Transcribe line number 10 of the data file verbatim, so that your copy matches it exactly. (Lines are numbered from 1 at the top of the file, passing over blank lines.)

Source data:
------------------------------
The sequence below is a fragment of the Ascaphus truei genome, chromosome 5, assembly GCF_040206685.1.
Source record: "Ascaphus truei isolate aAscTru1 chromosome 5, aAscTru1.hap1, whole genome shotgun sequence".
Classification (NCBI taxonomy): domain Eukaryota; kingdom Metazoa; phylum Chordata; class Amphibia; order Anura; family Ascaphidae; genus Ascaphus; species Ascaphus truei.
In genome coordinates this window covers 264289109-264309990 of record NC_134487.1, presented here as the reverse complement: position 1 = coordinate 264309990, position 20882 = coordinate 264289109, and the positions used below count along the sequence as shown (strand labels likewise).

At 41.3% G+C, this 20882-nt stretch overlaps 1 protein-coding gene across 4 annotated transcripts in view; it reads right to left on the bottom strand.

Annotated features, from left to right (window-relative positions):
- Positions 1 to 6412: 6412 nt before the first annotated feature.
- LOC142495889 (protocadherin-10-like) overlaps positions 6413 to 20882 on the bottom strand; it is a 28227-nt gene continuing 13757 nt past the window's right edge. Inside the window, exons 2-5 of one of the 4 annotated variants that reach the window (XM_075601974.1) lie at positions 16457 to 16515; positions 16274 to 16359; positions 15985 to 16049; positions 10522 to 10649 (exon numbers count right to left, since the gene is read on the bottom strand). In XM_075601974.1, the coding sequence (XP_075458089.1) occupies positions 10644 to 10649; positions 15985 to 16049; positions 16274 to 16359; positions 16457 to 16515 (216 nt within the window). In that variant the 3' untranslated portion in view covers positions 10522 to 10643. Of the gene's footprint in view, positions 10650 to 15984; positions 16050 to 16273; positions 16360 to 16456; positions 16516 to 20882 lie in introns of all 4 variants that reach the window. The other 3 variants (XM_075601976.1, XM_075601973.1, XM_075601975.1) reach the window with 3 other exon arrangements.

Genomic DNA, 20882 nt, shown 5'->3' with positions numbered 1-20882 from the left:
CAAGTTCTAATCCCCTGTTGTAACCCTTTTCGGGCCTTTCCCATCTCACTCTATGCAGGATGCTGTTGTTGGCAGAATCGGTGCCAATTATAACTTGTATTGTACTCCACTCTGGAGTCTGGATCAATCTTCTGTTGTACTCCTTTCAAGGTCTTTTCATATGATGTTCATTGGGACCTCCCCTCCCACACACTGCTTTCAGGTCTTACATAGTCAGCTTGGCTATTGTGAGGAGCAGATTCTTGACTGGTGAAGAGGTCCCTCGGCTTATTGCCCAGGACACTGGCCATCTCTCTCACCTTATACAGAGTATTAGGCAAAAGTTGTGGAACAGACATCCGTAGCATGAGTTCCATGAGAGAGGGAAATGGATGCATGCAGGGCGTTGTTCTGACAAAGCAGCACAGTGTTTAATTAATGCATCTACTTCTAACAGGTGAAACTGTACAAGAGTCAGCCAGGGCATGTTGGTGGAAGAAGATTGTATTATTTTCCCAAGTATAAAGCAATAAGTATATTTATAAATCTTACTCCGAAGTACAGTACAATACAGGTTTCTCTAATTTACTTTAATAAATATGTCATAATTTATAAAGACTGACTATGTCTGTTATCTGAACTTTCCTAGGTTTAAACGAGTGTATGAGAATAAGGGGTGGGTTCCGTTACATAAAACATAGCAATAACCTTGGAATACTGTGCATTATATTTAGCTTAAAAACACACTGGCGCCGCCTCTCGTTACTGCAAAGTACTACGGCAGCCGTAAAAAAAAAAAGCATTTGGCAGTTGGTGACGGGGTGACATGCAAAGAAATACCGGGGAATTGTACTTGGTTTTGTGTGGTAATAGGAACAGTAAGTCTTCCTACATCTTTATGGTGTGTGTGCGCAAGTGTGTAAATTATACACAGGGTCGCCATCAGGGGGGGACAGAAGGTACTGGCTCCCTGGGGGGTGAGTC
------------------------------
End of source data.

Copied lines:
CAAGTTCTAATCCCCTGTTGTAACCCTTTTCGGGCCTTTCCCATCTCACTCTATGCAGGATGCTGTTGTTGGCAGAATCGGTGCCAATTATAACTTGTATTGTACTCCACTCTGGAGTCTGGATCAATCTTCTGTTGTACTCCTTTCAAGGTCTTTTCATATGATGTTCATTGGGACCTCCCCTCCCACACACTGCTTTCAGGTCTTACATAGTCAGCTTGGCTATTGTGAGGAGCAGATTCTTGACTGGTGAAGAGGTCCCTCGGCTTATTGCCCAGGACACTGGCCATCTCTCTCACCTTATACAGAGTATTAGGCAAAAGTTGTGGAACAGACATCCGTAGCATGAGTTCCATGAGAGAGGGAAATGGATGCATGCAGGGCGTTGTTCTGACAAAGCAGCACAGTGTTTAATTAATGCATCTACTTCTAACAGGTGAAACTGTACAAGAGTCAGCCAGGGCATGTTGGTGGAAGAAGATTGTATTATTTTCCCAAGTATAAAGCAATAAGTATATTTATAAATCTTACTCCGAAGTACAGTACAATACAGGTTTCTCTAATTTACTTTAATAAATATGTCATAATTTATAAAGACTGACTATGTCTGTTATCTGAACTTTCCTAGGTTTAAACGAGTGTATGAGAATAAGGGGTGGGTTCCGTTACATAAAACATAGCAATAACCTTGGAATACTGTGCATTATATTTAGCTTAAAAACACACTGGCGCCGCCTCTCGTTACTGCAAAGTACTACGGCAGCCGTAAAAAAAAAAAGCATTTGGCAGTTGGTGACGGGGTGACATGCAAAGAAATACCGGGGAATTGTACTTGGTTTTGTGTGGTAATAGGAACAGTAAGTCTTCCTACATCTTTATGGTGTGTGTGCGCAAGTGTGTAAATTATACACAGGGTCGCCATCAGGGGGGGACAGAAGGTACTGGCTCCCTGGGGGGTGAGTC